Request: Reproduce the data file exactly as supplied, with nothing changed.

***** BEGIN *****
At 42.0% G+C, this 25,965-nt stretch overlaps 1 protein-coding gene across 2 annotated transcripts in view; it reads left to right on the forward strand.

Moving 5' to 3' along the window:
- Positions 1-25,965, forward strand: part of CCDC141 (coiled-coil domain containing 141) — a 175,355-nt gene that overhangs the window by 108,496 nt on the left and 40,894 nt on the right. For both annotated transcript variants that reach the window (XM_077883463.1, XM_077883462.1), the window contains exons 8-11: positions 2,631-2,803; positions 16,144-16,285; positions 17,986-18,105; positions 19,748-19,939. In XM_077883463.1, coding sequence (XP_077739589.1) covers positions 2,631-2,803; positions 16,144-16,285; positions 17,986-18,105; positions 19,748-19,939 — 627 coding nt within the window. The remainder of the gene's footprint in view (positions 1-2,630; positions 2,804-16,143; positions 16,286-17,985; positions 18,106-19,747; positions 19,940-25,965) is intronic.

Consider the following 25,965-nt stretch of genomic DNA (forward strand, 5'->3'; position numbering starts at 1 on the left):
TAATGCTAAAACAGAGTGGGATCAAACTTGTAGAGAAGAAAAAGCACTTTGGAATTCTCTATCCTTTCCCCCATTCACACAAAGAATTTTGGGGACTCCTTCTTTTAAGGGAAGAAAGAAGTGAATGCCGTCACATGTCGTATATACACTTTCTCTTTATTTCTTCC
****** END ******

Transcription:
At 42.0% G+C, this 25,965-nt stretch overlaps 1 protein-coding gene across 2 annotated transcripts in view; it reads left to right on the forward strand.

Moving 5' to 3' along the window:
- Positions 1-25,965, forward strand: part of CCDC141 (coiled-coil domain containing 141) — a 175,355-nt gene that overhangs the window by 108,496 nt on the left and 40,894 nt on the right. For both annotated transcript variants that reach the window (XM_077883463.1, XM_077883462.1), the window contains exons 8-11: positions 2,631-2,803; positions 16,144-16,285; positions 17,986-18,105; positions 19,748-19,939. In XM_077883463.1, coding sequence (XP_077739589.1) covers positions 2,631-2,803; positions 16,144-16,285; positions 17,986-18,105; positions 19,748-19,939 — 627 coding nt within the window. The remainder of the gene's footprint in view (positions 1-2,630; positions 2,804-16,143; positions 16,286-17,985; positions 18,106-19,747; positions 19,940-25,965) is intronic.

Consider the following 25,965-nt stretch of genomic DNA (forward strand, 5'->3'; position numbering starts at 1 on the left):
TAATGCTAAAACAGAGTGGGATCAAACTTGTAGAGAAGAAAAAGCACTTTGGAATTCTCTATCCTTTCCCCCATTCACACAAAGAATTTTGGGGACTCCTTCTTTTAAGGGAAGAAAGAAGTGAATGCCGTCACATGTCGTATATACACTTTCTCTTTATTTCTTCC